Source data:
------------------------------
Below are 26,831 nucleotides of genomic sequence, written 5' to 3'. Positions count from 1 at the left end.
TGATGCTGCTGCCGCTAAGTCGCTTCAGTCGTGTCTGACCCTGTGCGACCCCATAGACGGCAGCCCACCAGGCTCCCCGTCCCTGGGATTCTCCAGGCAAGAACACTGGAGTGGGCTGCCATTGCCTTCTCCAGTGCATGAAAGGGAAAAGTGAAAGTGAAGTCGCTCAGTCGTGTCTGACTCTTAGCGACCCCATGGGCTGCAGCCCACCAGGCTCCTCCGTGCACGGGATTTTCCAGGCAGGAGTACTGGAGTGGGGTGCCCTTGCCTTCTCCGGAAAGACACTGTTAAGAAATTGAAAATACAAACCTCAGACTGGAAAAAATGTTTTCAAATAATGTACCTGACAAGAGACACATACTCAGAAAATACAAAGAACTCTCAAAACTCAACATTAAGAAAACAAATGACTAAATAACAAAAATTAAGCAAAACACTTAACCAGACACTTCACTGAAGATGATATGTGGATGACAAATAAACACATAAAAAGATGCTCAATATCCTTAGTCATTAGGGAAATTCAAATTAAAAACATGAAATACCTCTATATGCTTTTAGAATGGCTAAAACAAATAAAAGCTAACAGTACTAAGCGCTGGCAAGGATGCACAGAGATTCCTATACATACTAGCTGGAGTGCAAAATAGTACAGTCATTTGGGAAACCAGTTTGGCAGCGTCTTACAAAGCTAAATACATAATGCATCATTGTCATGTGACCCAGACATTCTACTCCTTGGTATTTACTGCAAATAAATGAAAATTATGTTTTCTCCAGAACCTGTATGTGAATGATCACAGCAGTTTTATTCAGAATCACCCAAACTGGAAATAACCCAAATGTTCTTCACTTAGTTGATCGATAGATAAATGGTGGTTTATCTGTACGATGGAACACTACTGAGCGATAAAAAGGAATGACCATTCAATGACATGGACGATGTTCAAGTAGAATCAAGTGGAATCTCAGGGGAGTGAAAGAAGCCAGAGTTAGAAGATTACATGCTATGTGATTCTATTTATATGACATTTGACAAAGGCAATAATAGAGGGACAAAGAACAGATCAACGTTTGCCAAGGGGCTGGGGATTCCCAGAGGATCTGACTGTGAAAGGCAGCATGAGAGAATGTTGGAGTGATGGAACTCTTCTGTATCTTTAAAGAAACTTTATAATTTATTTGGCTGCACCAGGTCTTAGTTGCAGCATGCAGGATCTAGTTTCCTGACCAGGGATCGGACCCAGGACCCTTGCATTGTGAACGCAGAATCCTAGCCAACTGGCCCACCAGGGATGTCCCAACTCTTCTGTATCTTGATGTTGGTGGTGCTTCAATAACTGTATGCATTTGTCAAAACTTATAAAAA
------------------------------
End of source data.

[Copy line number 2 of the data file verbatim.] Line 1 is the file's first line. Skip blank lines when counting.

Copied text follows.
TGATGCTGCTGCCGCTAAGTCGCTTCAGTCGTGTCTGACCCTGTGCGACCCCATAGACGGCAGCCCACCAGGCTCCCCGTCCCTGGGATTCTCCAGGCAAGAACACTGGAGTGGGCTGCCATTGCCTTCTCCAGTGCATGAAAGGGAAAAGTGAAAGTGAAGTCGCTCAGTCGTGTCTGACTCTTAGCGACCCCATGGGCTGCAGCCCACCAGGCTCCTCCGTGCACGGGATTTTCCAGGCAGGAGTACTGGAGTGGGGTGCCCTTGCCTTCTCCGGAAAGACACTGTTAAGAAATTGAAAATACAAACCTCAGACTGGAAAAAATGTTTTCAAATAATGTACCTGACAAGAGACACATACTCAGAAAATACAAAGAACTCTCAAAACTCAACATTAAGAAAACAAATGACTAAATAACAAAAATTAAGCAAAACACTTAACCAGACACTTCACTGAAGATGATATGTGGATGACAAATAAACACATAAAAAGATGCTCAATATCCTTAGTCATTAGGGAAATTCAAATTAAAAACATGAAATACCTCTATATGCTTTTAGAATGGCTAAAACAAATAAAAGCTAACAGTACTAAGCGCTGGCAAGGATGCACAGAGATTCCTATACATACTAGCTGGAGTGCAAAATAGTACAGTCATTTGGGAAACCAGTTTGGCAGCGTCTTACAAAGCTAAATACATAATGCATCATTGTCATGTGACCCAGACATTCTACTCCTTGGTATTTACTGCAAATAAATGAAAATTATGTTTTCTCCAGAACCTGTATGTGAATGATCACAGCAGTTTTATTCAGAATCACCCAAACTGGAAATAACCCAAATGTTCTTCACTTAGTTGATCGATAGATAAATGGTGGTTTATCTGTACGATGGAACACTACTGAGCGATAAAAAGGAATGACCATTCAATGACATGGACGATGTTCAAGTAGAATCAAGTGGAATCTCAGGGGAGTGAAAGAAGCCAGAGTTAGAAGATTACATGCTATGTGATTCTATTTATATGACATTTGACAAAGGCAATAATAGAGGGACAAAGAACAGATCAACGTTTGCCAAGGGGCTGGGGATTCCCAGAGGATCTGACTGTGAAAGGCAGCATGAGAGAATGTTGGAGTGATGGAACTCTTCTGTATCTTTAAAGAAACTTTATAATTTATTTGGCTGCACCAGGTCTTAGTTGCAGCATGCAGGATCTAGTTTCCTGACCAGGGATCGGACCCAGGACCCTTGCATTGTGAACGCAGAATCCTAGCCAACTGGCCCACCAGGGATGTCCCAACTCTTCTGTATCTTGATGTTGGTGGTGCTTCAATAACTGTATGCATTTGTCAAAACTTATAAAAA